Figure 4 depicts a comparison of our work with that of others, and explains that our results are more convenient and accurate than those of previous work.
The SM of each TSFN given in Table 5 is evaluated with $Ņ$ using the newly defined SMs in Section 4.
Examining Table 8, for SMs the result obtained is
Hence, the pattern $Ņ 1$ is close to $Ņ$, as the SM of is greater than all the remaining pairs. Therefore, it is said that the unknown pattern $Ņ$ belongs to an $Ņ 1$-type pattern.
The results obtained in Table 8 are shown in Figure 5 below, which indicates that the similarity of the unknown pattern $Ņ$ is close to $Ņ 1$.
Comparative Study: This section aims to compare the results achieved using SM for TSFSs in the current work with results obtained using SM for TSFs, as proposed by Ullah et al.  and Wu and Chen . Here, we also present the restrictions of the previously defined SMs of IFSs and PFSs. A brief discussion of the calculated results of this paper compared with other papers is given in Table 9 below.
The results in Table 9 support our hypothesis that the SM of TSFSs can manage large amounts of data. The benefit of the introduced SMs is that there are no restrictions on giving values to membership degrees in the environment of TSFSs as it includes all four degrees, but there are restrictions on assigning values to membership degrees in IFSs, PyFSs, and PFSs. All existing SMs failed to solve the issues due to the absence of RD and the restricted range, especially when the data are given in the environment of TSFSs. It is also concluded from Table 9 that $Ņ 1$ is close to $Ņ$ as the similarity of is more significant than all the remaining pairs. Therefore, it is said that the unknown pattern $Ņ$ belongs to an $Ņ 1$-type pattern, which supports our results.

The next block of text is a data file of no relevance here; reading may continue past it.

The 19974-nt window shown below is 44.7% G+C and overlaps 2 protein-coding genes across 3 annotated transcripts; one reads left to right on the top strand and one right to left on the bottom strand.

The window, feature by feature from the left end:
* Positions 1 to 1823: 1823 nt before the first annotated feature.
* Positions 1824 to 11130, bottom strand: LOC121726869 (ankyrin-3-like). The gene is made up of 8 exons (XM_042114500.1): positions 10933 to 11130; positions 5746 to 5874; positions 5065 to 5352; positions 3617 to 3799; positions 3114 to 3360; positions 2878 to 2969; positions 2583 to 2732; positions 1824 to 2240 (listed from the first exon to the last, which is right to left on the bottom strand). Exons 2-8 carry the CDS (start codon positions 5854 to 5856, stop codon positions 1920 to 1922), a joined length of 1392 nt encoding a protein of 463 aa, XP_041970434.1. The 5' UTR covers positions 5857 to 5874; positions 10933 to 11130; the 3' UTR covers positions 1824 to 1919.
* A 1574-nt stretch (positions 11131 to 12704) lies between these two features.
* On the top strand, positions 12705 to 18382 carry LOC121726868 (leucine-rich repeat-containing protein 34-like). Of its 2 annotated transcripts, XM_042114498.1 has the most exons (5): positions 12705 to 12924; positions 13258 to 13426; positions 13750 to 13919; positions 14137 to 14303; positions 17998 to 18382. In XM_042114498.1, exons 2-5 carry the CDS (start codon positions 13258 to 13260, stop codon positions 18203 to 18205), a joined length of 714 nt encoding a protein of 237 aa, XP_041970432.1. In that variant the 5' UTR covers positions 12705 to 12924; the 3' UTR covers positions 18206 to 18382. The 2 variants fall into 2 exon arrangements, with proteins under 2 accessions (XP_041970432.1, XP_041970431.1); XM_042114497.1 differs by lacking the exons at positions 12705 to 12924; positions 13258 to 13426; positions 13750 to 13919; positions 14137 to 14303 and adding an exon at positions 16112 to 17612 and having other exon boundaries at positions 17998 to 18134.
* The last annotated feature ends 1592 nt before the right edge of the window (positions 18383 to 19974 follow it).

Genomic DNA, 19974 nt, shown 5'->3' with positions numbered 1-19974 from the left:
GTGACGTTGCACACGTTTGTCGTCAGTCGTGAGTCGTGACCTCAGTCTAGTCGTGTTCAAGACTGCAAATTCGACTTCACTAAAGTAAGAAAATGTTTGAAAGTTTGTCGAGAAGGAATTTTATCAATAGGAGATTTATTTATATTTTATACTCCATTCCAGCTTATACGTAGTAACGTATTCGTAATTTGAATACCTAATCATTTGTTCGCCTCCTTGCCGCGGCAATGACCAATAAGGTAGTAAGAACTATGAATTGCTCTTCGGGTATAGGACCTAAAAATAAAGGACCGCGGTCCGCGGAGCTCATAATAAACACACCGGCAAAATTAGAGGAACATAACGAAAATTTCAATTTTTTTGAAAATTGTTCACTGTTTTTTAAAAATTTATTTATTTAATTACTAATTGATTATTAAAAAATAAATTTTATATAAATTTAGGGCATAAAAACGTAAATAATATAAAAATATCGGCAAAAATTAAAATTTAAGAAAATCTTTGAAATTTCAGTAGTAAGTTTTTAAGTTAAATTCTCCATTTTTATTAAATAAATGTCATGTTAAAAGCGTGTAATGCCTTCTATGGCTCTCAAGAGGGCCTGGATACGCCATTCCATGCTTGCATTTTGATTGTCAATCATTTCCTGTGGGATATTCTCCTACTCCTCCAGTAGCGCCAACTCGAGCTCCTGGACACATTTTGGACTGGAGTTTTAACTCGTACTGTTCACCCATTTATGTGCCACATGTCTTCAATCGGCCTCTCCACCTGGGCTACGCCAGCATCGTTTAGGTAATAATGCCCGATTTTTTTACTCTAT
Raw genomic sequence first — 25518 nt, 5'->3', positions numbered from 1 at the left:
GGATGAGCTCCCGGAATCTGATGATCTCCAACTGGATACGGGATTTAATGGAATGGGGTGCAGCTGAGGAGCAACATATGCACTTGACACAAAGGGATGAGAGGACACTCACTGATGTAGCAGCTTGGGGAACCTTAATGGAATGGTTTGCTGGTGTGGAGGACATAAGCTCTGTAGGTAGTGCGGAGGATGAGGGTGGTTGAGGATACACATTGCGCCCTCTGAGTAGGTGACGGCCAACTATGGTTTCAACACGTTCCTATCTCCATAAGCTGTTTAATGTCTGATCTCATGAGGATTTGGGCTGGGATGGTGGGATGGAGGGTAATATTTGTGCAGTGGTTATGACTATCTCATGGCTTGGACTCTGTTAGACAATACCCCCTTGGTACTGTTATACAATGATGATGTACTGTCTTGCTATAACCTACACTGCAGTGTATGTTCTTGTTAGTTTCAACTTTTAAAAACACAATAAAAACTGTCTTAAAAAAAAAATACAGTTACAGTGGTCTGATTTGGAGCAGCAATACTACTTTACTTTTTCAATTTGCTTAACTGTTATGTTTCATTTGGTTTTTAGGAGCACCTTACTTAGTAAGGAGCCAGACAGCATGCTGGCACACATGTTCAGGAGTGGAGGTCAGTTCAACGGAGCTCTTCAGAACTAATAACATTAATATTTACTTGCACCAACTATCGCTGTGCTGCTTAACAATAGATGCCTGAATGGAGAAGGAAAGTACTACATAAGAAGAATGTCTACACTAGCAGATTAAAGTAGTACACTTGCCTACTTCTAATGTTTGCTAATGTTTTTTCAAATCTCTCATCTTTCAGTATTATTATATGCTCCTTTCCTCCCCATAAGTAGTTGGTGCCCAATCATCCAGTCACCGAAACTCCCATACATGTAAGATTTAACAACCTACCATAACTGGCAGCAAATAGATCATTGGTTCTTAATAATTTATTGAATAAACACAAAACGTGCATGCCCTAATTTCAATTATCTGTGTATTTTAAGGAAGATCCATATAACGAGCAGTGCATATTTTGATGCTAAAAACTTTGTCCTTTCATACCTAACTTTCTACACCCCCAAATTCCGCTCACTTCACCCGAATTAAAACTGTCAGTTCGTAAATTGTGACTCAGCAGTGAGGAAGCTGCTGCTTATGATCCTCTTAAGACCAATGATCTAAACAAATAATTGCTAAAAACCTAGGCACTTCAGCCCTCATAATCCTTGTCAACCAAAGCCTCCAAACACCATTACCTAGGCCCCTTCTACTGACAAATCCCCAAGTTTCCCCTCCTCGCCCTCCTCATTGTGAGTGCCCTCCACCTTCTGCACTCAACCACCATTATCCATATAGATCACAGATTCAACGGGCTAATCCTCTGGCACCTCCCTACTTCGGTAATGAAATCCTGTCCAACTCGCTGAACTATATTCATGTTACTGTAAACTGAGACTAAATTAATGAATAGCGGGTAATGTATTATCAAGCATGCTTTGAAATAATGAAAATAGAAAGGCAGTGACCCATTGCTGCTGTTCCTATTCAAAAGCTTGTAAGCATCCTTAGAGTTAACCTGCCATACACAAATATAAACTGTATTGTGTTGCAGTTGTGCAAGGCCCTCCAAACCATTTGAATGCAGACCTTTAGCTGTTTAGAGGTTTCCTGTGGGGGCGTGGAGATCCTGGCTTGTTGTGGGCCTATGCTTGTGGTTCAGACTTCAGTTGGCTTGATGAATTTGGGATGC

Figure 6 depicts a comparison of our work with that of others and also explains that our results are suitable and more accurate than those of previous work.

#### 6.2. Applications in MCDM

Here, we will present the applications of the introduced DMs and SMs for MCDM.
Example 6.2.
We use the DMs and SMs given in this research to tackle the challenge of MCDM presented by Ullah et al. . Islamabad, Pakistan’s capital, is regarded as one of the world’s most beautiful cities. A large number of people regularly frequent Islamabad’s parks and picnic areas. The Metropolitan Corporation of Islamabad (MCI), is in charge of the city’s administration. To maintain its appeal, the MCI decided to refurbish all of the parks and picnic areas. The MCI needed to recruit some private contractors to do so. The MCI chose four private companies for further consideration after some preliminary screening. $Ņ 1$: Bilawal Builders, $Ņ 2$: Hussain Estate and Builders, $Ņ 3$: Nimo Engineering, Construction and Interiors, and $Ņ 4$: Scholar Builders. The MCI’s specialists devised five-point criteria for selecting the best corporation or company: $Ϻ 1$: cost, $Ϻ 2$: previous performance, $Ϻ 3$: time constraints, $Ϻ 4$: quality assurance, and $Ϻ 5$: labor quantity. The decision-making committee provided all of the information regarding TSFNs, which is given in Table 10. The evaluation steps for the MCDM algorithm are given as:
Step 1. Table 10 contains the decision maker’s suggestions in the form of TSFNs. Assuming that all of the values in Table 10 are simply TSFNs for $n = 5$, it is demonstrated that neither IFS nor PFS operators can solve this problem.
Step 2. The DM of each TSFN given in Table 10 is calculated with $Ϻ ( 1 , 0 , 0 )$, which describes an ideal TSFN using newly introduced DMs, as shown in Section 3.
Step 3. Analyzing Table 11, for DMs the result obtained is
Therefore, $Ņ 4$ is the best choice as the DM of is smaller than all the remaining pairs. Furthermore, due to the complex nature of TSFNs, the DMs of IFSs and PFSs cannot be applied to this sort of data.
The outcomes of Table 11 are portrayed in Figure 7, which shows that after applying the proposed DMs, $Ņ 4$ is the best choice for MCDM purposes.
Comparative Study: This section aims to compare the results achieved using DM for TSFSs in the current work with results obtained using DM for TSFs, as proposed by Ullah et al. . Here, we also present the limitations of the previously defined DMs of IFSs and PFSs. A brief discussion of the calculated results of this paper compared with other papers is given in Table 12 below.